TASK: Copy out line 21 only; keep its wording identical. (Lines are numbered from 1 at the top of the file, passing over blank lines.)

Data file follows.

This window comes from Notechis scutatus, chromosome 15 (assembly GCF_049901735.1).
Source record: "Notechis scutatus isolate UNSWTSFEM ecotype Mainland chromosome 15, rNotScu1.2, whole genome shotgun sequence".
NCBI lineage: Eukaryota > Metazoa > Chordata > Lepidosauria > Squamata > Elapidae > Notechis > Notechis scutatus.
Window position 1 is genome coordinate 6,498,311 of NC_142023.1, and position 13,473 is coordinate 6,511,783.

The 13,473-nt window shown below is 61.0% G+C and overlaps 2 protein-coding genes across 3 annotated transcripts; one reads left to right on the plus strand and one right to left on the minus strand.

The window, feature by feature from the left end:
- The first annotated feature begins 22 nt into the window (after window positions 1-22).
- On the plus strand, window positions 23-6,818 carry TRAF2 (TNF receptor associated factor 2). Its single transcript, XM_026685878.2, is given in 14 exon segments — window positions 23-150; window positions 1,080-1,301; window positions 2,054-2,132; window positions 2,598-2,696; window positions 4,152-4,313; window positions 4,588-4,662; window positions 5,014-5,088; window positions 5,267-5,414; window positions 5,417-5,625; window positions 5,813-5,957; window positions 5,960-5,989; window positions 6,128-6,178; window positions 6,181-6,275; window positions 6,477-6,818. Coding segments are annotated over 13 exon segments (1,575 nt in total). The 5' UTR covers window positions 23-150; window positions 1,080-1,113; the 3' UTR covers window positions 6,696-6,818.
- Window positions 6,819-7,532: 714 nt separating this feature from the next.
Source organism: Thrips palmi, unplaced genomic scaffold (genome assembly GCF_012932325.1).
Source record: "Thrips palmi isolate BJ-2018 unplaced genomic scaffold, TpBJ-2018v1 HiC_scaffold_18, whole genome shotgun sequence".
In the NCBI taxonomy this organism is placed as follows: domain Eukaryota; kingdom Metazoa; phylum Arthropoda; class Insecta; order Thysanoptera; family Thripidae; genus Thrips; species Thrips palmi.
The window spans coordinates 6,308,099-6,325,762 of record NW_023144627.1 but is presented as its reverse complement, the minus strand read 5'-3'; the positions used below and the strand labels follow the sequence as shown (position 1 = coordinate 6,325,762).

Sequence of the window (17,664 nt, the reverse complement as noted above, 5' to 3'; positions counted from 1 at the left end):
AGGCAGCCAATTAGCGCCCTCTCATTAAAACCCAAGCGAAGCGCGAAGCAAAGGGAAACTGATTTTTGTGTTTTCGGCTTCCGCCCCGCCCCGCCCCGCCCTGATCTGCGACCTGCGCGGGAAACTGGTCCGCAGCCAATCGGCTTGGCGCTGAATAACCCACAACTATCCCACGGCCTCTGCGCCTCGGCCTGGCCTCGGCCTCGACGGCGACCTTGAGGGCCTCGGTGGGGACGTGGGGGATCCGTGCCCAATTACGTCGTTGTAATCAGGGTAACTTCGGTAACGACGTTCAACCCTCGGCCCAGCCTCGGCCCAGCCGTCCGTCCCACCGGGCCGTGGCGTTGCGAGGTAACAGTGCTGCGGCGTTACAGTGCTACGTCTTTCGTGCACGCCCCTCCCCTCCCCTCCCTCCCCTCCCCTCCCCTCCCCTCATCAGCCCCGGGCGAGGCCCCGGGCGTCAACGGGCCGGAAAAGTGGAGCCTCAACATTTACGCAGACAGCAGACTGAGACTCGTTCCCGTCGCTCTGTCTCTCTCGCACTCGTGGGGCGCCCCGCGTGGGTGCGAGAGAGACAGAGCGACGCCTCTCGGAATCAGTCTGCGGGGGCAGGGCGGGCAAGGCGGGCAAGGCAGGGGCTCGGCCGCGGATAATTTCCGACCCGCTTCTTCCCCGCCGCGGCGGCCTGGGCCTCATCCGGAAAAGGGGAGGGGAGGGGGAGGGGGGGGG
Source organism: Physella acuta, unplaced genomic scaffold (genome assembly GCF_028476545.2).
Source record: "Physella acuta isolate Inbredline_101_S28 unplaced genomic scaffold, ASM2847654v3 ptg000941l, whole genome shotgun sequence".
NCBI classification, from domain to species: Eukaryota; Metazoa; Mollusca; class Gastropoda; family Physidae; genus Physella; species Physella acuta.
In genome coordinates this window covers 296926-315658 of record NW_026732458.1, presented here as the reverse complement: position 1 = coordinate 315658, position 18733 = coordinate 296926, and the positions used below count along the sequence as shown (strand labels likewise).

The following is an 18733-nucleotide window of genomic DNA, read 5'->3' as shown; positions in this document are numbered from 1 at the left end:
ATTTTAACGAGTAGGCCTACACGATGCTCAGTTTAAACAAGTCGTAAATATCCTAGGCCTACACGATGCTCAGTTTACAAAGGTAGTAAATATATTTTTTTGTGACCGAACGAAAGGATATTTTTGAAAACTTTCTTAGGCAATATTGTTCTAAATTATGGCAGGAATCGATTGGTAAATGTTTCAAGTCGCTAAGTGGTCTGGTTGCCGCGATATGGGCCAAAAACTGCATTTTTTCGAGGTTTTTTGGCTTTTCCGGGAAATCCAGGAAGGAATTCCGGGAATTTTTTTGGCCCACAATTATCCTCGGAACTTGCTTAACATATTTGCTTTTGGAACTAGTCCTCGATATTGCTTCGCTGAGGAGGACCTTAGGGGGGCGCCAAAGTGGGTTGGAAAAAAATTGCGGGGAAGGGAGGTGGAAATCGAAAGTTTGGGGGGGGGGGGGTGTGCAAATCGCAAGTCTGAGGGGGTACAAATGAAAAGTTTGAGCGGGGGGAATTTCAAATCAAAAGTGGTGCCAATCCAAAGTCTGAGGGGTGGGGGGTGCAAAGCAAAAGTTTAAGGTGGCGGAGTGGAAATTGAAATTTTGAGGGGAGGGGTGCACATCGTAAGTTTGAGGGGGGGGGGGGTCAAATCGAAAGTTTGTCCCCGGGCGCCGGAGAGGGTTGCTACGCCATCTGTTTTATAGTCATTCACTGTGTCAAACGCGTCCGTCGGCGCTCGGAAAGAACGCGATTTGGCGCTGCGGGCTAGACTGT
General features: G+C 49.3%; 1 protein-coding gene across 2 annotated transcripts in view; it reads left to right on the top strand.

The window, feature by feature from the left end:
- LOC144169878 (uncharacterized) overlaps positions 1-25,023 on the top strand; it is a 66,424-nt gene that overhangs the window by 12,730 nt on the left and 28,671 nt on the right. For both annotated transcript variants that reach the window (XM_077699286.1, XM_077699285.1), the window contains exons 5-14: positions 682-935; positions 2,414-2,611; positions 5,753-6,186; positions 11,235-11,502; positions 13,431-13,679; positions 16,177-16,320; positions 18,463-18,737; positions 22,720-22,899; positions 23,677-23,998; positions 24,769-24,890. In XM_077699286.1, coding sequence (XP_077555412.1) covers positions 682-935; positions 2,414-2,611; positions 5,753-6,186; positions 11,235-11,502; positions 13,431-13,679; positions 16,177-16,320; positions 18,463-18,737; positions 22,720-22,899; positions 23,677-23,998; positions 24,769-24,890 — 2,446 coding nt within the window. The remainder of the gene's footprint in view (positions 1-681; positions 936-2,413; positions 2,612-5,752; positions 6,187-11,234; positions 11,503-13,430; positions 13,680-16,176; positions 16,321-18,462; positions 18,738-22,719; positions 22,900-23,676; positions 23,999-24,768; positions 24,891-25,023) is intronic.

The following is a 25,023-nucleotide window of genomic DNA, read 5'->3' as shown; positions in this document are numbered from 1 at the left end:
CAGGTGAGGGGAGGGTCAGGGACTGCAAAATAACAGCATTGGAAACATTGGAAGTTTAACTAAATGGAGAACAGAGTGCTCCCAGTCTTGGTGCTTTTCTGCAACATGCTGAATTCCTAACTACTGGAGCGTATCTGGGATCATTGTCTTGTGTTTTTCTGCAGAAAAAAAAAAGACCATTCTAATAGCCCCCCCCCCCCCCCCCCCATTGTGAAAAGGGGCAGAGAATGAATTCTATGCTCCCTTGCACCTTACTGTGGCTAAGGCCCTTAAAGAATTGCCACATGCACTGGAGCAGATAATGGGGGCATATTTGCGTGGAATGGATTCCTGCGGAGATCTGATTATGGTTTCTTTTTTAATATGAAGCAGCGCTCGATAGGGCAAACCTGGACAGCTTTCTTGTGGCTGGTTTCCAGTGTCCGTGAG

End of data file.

ATTTTAACGAGTAGGCCTACACGATGCTCAGTTTAAACAAGTCGTAAATATCCTAGGCCTACACGATGCTCAGTTTACAAAGGTAGTAAATATATTTTTTTGTGACCGAACGAAAGGATATTTTTGAAAACTTTCTTAGGCAATATTGTTCTAAATTATGGCAGGAATCGATTGGTAAATGTTTCAAGTCGCTAAGTGGTCTGGTTGCCGCGATATGGGCCAAAAACTGCATTTTTTCGAGGTTTTTTGGCTTTTCCGGGAAATCCAGGAAGGAATTCCGGGAATTTTTTTGGCCCACAATTATCCTCGGAACTTGCTTAACATATTTGCTTTTGGAACTAGTCCTCGATATTGCTTCGCTGAGGAGGACCTTAGGGGGGCGCCAAAGTGGGTTGGAAAAAAATTGCGGGGAAGGGAGGTGGAAATCGAAAGTTTGGGGGGGGGGGGGTGTGCAAATCGCAAGTCTGAGGGGGTACAAATGAAAAGTTTGAGCGGGGGGAATTTCAAATCAAAAGTGGTGCCAATCCAAAGTCTGAGGGGTGGGGGGTGCAAAGCAAAAGTTTAAGGTGGCGGAGTGGAAATTGAAATTTTGAGGGGAGGGGTGCACATCGTAAGTTTGAGGGGGGGGGGGGTCAAATCGAAAGTTTGTCCCCGGGCGCCGGAGAGGGTTGCTACGCCATCTGTTTTATAGTCATTCACTGTGTCAAACGCGTCCGTCGGCGCTCGGAAAGAACGCGATTTGGCGCTGCGGGCTAGACTGT